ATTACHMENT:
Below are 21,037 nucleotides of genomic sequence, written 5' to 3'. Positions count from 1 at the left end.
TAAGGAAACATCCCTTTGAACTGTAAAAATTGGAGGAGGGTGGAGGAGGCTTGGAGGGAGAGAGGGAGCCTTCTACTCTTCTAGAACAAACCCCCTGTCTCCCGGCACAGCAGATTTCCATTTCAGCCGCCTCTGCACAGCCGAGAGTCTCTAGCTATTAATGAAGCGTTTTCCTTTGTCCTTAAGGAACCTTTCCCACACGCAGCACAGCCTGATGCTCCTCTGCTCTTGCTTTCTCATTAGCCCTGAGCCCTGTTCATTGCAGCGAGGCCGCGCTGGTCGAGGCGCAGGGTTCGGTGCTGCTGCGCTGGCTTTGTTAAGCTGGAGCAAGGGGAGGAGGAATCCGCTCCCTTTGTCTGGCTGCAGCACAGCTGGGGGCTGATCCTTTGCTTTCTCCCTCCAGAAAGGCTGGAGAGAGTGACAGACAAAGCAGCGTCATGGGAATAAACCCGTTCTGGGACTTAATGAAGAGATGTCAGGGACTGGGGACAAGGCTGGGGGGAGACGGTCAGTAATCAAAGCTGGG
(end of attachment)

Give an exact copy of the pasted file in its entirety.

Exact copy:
Below are 21,037 nucleotides of genomic sequence, written 5' to 3'. Positions count from 1 at the left end.
TAAGGAAACATCCCTTTGAACTGTAAAAATTGGAGGAGGGTGGAGGAGGCTTGGAGGGAGAGAGGGAGCCTTCTACTCTTCTAGAACAAACCCCCTGTCTCCCGGCACAGCAGATTTCCATTTCAGCCGCCTCTGCACAGCCGAGAGTCTCTAGCTATTAATGAAGCGTTTTCCTTTGTCCTTAAGGAACCTTTCCCACACGCAGCACAGCCTGATGCTCCTCTGCTCTTGCTTTCTCATTAGCCCTGAGCCCTGTTCATTGCAGCGAGGCCGCGCTGGTCGAGGCGCAGGGTTCGGTGCTGCTGCGCTGGCTTTGTTAAGCTGGAGCAAGGGGAGGAGGAATCCGCTCCCTTTGTCTGGCTGCAGCACAGCTGGGGGCTGATCCTTTGCTTTCTCCCTCCAGAAAGGCTGGAGAGAGTGACAGACAAAGCAGCGTCATGGGAATAAACCCGTTCTGGGACTTAATGAAGAGATGTCAGGGACTGGGGACAAGGCTGGGGGGAGACGGTCAGTAATCAAAGCTGGG